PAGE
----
Be smart about lending money to family
There is no expiration date on being a parent. Even if your kids are adults, your natural inclination is to help. And with the highest unemployment rate in more than a quarter century, plenty of people are turning to their parents and other family members for financial assistance. No matter how deep your love for your child, ask yourself whether you can truly afford to help.
Here’s what to consider before lending money to family members:
Your retirement trumps all. There are no loans for retirement. If you deplete your savings, how will you manage your expenses when you retire? Use our Personal Retirement Number calculator to see if you are on track, and whether you can indeed afford to use any savings for a child in need. Don’t tap your 401(k) or Individual Retirement Account (IRA). You want that money to continue to have the opportunity to grow tax deferred for as long as possible.
Don’t touch your emergency fund. Another step is to consider if your security takes priority over helping your child through a hard patch. So be careful raiding your emergency savings fund to help. You want to make sure you always maintain your own safety cushion for your own emergencies. It won’t help your child if you too get into financial difficulty.
Decide if lending money will truly help. Even if you have the money to give, step back for a moment and assess why your child is in this situation. If your help is needed because of their poor budgeting and spending habits, will your money solve a problem or just contribute to the same behavior? If it’s the latter, your child may benefit more from your emotional support in getting them to take control of their financial life. Helping them take a clear-eyed view of their spending habits is a good start.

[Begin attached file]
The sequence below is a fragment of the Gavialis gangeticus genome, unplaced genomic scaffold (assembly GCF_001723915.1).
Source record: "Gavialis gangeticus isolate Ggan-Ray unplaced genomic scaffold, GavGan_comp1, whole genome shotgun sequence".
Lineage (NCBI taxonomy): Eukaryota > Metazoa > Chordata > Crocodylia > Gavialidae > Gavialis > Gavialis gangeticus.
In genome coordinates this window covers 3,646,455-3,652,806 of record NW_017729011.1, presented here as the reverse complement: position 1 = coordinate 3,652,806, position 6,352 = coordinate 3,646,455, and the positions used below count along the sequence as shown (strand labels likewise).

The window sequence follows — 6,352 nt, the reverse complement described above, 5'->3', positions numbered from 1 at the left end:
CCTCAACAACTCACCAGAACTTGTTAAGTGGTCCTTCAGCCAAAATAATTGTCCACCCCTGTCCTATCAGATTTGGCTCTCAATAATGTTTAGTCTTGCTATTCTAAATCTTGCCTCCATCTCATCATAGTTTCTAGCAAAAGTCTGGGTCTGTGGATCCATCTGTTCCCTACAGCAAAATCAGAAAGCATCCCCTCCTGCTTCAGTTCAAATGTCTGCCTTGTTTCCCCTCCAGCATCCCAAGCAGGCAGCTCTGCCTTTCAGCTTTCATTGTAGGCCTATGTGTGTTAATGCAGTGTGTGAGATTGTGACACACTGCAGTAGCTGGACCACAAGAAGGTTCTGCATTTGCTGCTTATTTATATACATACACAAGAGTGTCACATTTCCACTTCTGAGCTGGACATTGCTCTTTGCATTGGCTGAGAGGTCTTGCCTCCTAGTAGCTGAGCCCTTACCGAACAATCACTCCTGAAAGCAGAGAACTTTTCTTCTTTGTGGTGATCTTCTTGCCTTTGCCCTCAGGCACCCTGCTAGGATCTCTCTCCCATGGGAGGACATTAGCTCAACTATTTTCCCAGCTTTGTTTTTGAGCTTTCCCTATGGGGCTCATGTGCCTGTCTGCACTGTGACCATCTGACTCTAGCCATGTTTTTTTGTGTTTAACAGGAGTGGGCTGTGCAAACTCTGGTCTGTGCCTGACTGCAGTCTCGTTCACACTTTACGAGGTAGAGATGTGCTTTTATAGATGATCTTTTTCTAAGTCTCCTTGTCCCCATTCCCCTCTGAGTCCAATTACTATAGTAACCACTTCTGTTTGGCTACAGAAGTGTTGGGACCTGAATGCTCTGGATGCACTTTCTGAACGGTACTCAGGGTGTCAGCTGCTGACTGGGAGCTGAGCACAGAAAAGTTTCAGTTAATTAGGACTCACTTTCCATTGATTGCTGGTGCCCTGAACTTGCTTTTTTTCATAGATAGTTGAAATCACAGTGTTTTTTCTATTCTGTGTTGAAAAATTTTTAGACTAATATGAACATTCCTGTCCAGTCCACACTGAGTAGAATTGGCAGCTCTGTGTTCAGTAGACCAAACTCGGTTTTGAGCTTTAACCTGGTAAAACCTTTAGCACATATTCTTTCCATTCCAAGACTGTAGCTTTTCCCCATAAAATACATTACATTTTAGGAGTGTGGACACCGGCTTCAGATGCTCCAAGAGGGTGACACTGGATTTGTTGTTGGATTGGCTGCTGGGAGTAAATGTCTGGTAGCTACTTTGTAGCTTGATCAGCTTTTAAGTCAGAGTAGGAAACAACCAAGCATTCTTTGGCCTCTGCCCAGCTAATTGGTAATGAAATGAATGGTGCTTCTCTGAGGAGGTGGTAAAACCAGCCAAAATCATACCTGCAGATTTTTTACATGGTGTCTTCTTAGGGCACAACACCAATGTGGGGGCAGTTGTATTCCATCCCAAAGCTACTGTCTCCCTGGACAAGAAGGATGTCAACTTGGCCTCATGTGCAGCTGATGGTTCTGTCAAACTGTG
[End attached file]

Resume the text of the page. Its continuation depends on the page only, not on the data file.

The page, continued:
Understand tax rules for gifts. If you intend to make your assistance an outright gift, you’ll want to steer clear of the gift tax. In 2011 the limit for gift giving without incurring any gift tax consequences is $13,000 per person. So you could give your son $13,000 and your spouse could gift another $13,000 this year without triggering any gift tax consequences. (If your son is married you both could gift $13,000 to his spouse, for a total transfer of $52,000 in 2011.) The money will also be income tax-free to your son and his spouse.
Set clear repayment terms. If the money you lend to family is a loan, create a simple written document that spells out the terms: What interest you will charge, and when repayment begins. Make it part of your agreement that your child should consider using our optional online Bill Pay service to set up automatic payments directly to your checking account.
The more you treat this as a business transaction with clear repayment requirements, the better off you all will be. The last thing you want to do is let a financial deal cause family friction. That doesn’t help anyone.
What’s Next? How to approach savings as a couple
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